Apple just announced that it plans to stop relying on mined rare earth minerals and metals to make their products, and instead use only recycled sources.
Mines where rare earth mineral are extracted are often sites of exploitation, where workers, some children, are exposed to extremely toxic substances and dangerous working conditions for scant pay. The effluent from the mines poisons soil and groundwater supplies and wreaks environmental devastation, too. Virtually all smartphone companies—as well as manufacturers of a long list of other tech products—rely on the rare-earth supply chain to make their products.
Apple wants to stop. It just isn’t sure how to yet.
“Can we one day stop mining the Earth altogether? It sounds crazy, but we’re working on it,” the company wrote in its 2017 Environmental Responsibility Report published Wednesday.
Vice News called the move unprecedented for the tech industry, and spoke to Lisa Jackson, the former administrator of the US Environmental Protection Agency who now heads environment initiatives for Apple.
“We’re actually doing something we rarely do, which is announce a goal before we’ve completely figured out how to do it,” Jackson told Vice News. She hopes the announcement will send a message to mining companies that Apple is looking for recycled materials—perhaps prompting some of them to pivot their focus.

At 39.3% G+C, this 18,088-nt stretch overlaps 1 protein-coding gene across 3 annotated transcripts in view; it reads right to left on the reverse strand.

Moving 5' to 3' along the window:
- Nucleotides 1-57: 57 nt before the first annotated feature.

“Who knows more about recovering metals than people who mine them?” she said. “So some of the same smart people who do that, if they think there is a market for their services on the other side might get involved.”
Notably, Jackson also said that Apple is not exploring ways to elongate the lifespan of its products—like its iPhones, which the company says work for three years—or ways to make them more repairable as a means of conserving materials or reducing e-waste. “I think a product that lasts is really important, and a lot of people buy Apple products because they know they do last,” Jackson said.